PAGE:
Click here to see a large version

Now comes the fun part, where you’re going to have to pay a little bit more attention. We’re going to paint Mimring’s scales. I’m going to mix 2 parts blue with 1 part black to get a deep blackish blue.

Click here to see a large version


Click here to see a large version

I’m going to begin by using my smallish brush and outlining everywhere the dark blue will touch anything I’ve already painted, including the few plates on Mimring’s head. This is my end result:

Next, I move onto my next larger brush to start painting the larger areas of the scales. This takes a few minutes, but by getting the more difficult painting out of the way first, I can take my time painting the larger areas. When I’m done, everything will be painted aside from the small details, such as the claws and teeth.

I will start out with the tongue, painting it red. From there, I’ll take my smallest brush, dip just a tip into white, and dot the eyes. I want cold looking white eyes on this Mimring. Then, I get just a smidge on my brush, and using very light strokes, I paint the teeth, being careful not to get any paint on the face.

Next, I mix 2 parts white into my yellow mix from earlier, and I come up with a nice off white color, perfect for the claws. I use my middle sized brush, and using the figure as a guide, start from the base of the claw pulling my brush to the tip. I repeat this with all claws and horns.

So we’ve painted everything, kept colors where they belong. And we’re done. Here’s our finished result:

Click here to see a large version

But something’s missing. It looks ok, but looks sort of flat. Let’s add a wash! A wash is really watered down paint.

I’ll add a couple of drops of black paint to my little dish.

Click here to see a large version

I’ll add some water and mix. Here’s what I get.

Click here to see a large version

Testing it proves that the wash is too heavy. I use my fingerprints as a guide. It it goes into my finger prints, and doesn’t do much else besides turn my finger a shade darker, while detailing my prints, it’s just right.

To heavy

Click here to see a large version

Add some more water, and it’s just right.

Click here to see a large version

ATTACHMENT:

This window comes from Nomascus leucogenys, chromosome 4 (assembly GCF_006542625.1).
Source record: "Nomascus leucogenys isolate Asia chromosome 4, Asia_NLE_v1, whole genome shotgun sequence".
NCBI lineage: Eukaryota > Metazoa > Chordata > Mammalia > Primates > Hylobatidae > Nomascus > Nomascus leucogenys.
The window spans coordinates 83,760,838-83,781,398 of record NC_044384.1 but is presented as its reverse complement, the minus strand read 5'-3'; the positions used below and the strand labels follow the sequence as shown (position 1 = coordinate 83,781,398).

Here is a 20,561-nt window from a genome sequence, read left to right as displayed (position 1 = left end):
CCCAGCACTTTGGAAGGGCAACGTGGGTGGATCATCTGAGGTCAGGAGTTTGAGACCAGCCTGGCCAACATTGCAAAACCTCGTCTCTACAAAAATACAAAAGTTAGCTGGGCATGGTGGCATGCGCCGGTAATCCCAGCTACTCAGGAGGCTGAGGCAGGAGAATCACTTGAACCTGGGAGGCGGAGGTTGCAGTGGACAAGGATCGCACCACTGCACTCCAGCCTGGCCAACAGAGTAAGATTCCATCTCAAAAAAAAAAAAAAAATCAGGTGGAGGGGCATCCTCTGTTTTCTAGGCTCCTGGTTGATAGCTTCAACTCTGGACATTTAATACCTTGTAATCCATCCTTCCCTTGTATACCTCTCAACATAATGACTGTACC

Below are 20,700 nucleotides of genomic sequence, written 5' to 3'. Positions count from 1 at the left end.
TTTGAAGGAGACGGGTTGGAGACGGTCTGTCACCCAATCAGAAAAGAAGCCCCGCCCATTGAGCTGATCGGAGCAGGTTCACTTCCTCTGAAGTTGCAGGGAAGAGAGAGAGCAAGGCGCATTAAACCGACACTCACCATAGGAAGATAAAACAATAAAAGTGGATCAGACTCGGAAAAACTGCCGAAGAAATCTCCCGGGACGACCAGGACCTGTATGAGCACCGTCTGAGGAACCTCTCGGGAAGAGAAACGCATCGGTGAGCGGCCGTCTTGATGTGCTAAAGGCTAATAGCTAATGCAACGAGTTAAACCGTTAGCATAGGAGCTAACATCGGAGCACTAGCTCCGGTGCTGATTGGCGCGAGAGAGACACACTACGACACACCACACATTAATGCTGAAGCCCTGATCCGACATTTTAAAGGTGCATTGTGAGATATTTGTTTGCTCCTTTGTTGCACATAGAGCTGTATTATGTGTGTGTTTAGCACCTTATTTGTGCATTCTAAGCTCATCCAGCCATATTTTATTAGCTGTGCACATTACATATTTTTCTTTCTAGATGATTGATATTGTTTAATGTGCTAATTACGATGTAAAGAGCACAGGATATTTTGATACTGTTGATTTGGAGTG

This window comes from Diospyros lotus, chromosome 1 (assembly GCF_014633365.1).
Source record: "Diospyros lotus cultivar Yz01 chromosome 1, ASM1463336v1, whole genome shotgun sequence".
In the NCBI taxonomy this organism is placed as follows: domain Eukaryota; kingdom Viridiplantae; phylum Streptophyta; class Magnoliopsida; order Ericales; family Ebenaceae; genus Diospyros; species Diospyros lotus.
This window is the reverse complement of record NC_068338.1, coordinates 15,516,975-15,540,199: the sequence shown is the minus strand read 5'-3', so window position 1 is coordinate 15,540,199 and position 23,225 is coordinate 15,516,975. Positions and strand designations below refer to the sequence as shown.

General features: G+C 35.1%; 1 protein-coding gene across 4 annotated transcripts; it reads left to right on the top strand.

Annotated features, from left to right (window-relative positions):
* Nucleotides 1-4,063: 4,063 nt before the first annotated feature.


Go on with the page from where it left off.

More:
So now I use my large brush, and I just slather the whole figure with this wash.

Click here to see a large version

Here is the end result detail of a wash and no wash. Can you tell the difference?

Click here to see a large version Click here to see a large version

And here is my final result:

Click here to see a large version

After finishing the wash, I’ve decided to dry brush Mimring some. When you dry brush, you’re basically just dusting the figure with a highlight color to bring out the raised portions. It’s sort of time consuming, and I’ve never really been very good at it. Regardless, I’m going to walk you through the steps. We’re going to dry brush Mimring’s skin with white, and his scales with blue.

First, get your largest brush, and dip the very tip into the white.

Click here to see a large version

Then, using a paper towel, we’re going to wipe off a lot of the paint.

Click here to see a large version

You’re left with a dry, white brush, ready to dry brush

Click here to see a large version

Make strokes against the raised surfaces of Mimring’s skin. This will leave the raised portions white, but, since the coat is so light, almost like powder, much of the under color will come through as well. Go over everywhere, then rinse your brush, and go to the blue. Repeating the process on the scales. Here’s my end result (sorry for the poor photo)

Click here to see a large version

After the dry brushing dries, it’s time for the matte spray coat. Take the figure outside, hit the entire model with a liberal amount of the spray, try not to stay stationary, instead keep the can moving as you make passing sprays on the figure. Bring it back inside, and allow it 15 or 20 minutes to dry. This step will make your figure smell pretty musty, but that smell will fade with time.

The end result

Click here to see a large version

Now, this really is the end of the Mimring repaint. If you have any questions, feel free to ask. I’ll be the first to say that I’m not completely happy with my color choices for this repaint. And I didn’t intend this to be a 100% follow me step by step repaint, but rather a step by step tutorial showing the steps I take and the techniques used. Experiment with your own color palette!

No comments:

Post a Comment